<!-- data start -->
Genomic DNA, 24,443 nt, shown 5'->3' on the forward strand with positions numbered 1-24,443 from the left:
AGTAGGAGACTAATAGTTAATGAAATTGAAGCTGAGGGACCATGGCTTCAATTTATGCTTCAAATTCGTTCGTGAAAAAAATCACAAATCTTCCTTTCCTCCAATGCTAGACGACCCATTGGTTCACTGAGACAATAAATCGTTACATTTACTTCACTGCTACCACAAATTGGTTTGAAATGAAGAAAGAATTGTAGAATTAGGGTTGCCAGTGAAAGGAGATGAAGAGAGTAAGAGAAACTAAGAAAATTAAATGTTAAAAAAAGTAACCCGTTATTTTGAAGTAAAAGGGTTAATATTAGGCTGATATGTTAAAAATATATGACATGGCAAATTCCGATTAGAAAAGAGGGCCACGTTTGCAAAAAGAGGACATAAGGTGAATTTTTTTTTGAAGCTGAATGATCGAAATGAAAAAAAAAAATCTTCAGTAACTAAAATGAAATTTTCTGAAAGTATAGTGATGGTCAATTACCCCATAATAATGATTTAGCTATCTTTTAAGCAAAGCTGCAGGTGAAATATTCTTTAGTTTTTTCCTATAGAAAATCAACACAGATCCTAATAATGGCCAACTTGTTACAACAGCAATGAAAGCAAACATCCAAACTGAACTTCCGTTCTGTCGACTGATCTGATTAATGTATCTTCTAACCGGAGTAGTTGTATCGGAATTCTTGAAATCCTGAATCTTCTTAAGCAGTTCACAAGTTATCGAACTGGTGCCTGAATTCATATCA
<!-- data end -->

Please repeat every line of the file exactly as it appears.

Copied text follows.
Genomic DNA, 24,443 nt, shown 5'->3' on the forward strand with positions numbered 1-24,443 from the left:
AGTAGGAGACTAATAGTTAATGAAATTGAAGCTGAGGGACCATGGCTTCAATTTATGCTTCAAATTCGTTCGTGAAAAAAATCACAAATCTTCCTTTCCTCCAATGCTAGACGACCCATTGGTTCACTGAGACAATAAATCGTTACATTTACTTCACTGCTACCACAAATTGGTTTGAAATGAAGAAAGAATTGTAGAATTAGGGTTGCCAGTGAAAGGAGATGAAGAGAGTAAGAGAAACTAAGAAAATTAAATGTTAAAAAAAGTAACCCGTTATTTTGAAGTAAAAGGGTTAATATTAGGCTGATATGTTAAAAATATATGACATGGCAAATTCCGATTAGAAAAGAGGGCCACGTTTGCAAAAAGAGGACATAAGGTGAATTTTTTTTTGAAGCTGAATGATCGAAATGAAAAAAAAAAATCTTCAGTAACTAAAATGAAATTTTCTGAAAGTATAGTGATGGTCAATTACCCCATAATAATGATTTAGCTATCTTTTAAGCAAAGCTGCAGGTGAAATATTCTTTAGTTTTTTCCTATAGAAAATCAACACAGATCCTAATAATGGCCAACTTGTTACAACAGCAATGAAAGCAAACATCCAAACTGAACTTCCGTTCTGTCGACTGATCTGATTAATGTATCTTCTAACCGGAGTAGTTGTATCGGAATTCTTGAAATCCTGAATCTTCTTAAGCAGTTCACAAGTTATCGAACTGGTGCCTGAATTCATATCA